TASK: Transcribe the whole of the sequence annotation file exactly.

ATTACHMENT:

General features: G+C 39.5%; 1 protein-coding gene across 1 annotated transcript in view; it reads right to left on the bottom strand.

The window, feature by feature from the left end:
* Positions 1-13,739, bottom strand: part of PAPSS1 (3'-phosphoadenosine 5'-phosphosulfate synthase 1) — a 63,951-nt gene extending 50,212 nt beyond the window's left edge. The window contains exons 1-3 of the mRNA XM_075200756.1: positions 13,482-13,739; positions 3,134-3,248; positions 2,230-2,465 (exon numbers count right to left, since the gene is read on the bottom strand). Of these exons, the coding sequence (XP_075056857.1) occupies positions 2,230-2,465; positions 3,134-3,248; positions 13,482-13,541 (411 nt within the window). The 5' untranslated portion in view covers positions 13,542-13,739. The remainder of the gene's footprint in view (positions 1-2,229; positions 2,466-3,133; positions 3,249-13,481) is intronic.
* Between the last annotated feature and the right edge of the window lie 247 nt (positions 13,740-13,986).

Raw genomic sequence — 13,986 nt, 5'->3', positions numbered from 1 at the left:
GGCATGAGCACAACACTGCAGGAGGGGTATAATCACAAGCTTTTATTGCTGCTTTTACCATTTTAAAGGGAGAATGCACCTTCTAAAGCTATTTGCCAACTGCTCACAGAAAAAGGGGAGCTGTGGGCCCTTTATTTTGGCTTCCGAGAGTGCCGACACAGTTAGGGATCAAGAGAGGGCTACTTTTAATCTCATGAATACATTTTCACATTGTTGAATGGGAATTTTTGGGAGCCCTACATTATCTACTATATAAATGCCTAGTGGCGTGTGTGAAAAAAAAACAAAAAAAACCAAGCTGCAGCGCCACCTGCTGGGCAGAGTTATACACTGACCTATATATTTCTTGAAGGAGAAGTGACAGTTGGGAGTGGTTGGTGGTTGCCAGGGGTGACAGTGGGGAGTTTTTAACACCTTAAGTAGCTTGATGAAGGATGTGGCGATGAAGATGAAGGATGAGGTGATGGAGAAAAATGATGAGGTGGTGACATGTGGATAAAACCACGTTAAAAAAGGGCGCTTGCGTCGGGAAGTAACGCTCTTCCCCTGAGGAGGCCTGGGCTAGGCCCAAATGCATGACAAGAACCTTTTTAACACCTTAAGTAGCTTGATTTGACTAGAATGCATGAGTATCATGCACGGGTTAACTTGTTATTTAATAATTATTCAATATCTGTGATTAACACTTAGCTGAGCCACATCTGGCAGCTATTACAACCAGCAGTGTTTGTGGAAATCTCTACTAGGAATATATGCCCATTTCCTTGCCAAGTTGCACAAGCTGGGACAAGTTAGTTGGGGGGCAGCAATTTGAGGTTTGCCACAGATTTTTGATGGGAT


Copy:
General features: G+C 39.5%; 1 protein-coding gene across 1 annotated transcript in view; it reads right to left on the bottom strand.

The window, feature by feature from the left end:
* Positions 1-13,739, bottom strand: part of PAPSS1 (3'-phosphoadenosine 5'-phosphosulfate synthase 1) — a 63,951-nt gene extending 50,212 nt beyond the window's left edge. The window contains exons 1-3 of the mRNA XM_075200756.1: positions 13,482-13,739; positions 3,134-3,248; positions 2,230-2,465 (exon numbers count right to left, since the gene is read on the bottom strand). Of these exons, the coding sequence (XP_075056857.1) occupies positions 2,230-2,465; positions 3,134-3,248; positions 13,482-13,541 (411 nt within the window). The 5' untranslated portion in view covers positions 13,542-13,739. The remainder of the gene's footprint in view (positions 1-2,229; positions 2,466-3,133; positions 3,249-13,481) is intronic.
* Between the last annotated feature and the right edge of the window lie 247 nt (positions 13,740-13,986).

Raw genomic sequence — 13,986 nt, 5'->3', positions numbered from 1 at the left:
GGCATGAGCACAACACTGCAGGAGGGGTATAATCACAAGCTTTTATTGCTGCTTTTACCATTTTAAAGGGAGAATGCACCTTCTAAAGCTATTTGCCAACTGCTCACAGAAAAAGGGGAGCTGTGGGCCCTTTATTTTGGCTTCCGAGAGTGCCGACACAGTTAGGGATCAAGAGAGGGCTACTTTTAATCTCATGAATACATTTTCACATTGTTGAATGGGAATTTTTGGGAGCCCTACATTATCTACTATATAAATGCCTAGTGGCGTGTGTGAAAAAAAAACAAAAAAAACCAAGCTGCAGCGCCACCTGCTGGGCAGAGTTATACACTGACCTATATATTTCTTGAAGGAGAAGTGACAGTTGGGAGTGGTTGGTGGTTGCCAGGGGTGACAGTGGGGAGTTTTTAACACCTTAAGTAGCTTGATGAAGGATGTGGCGATGAAGATGAAGGATGAGGTGATGGAGAAAAATGATGAGGTGGTGACATGTGGATAAAACCACGTTAAAAAAGGGCGCTTGCGTCGGGAAGTAACGCTCTTCCCCTGAGGAGGCCTGGGCTAGGCCCAAATGCATGACAAGAACCTTTTTAACACCTTAAGTAGCTTGATTTGACTAGAATGCATGAGTATCATGCACGGGTTAACTTGTTATTTAATAATTATTCAATATCTGTGATTAACACTTAGCTGAGCCACATCTGGCAGCTATTACAACCAGCAGTGTTTGTGGAAATCTCTACTAGGAATATATGCCCATTTCCTTGCCAAGTTGCACAAGCTGGGACAAGTTAGTTGGGGGGCAGCAATTTGAGGTTTGCCACAGATTTTTGATGGGAT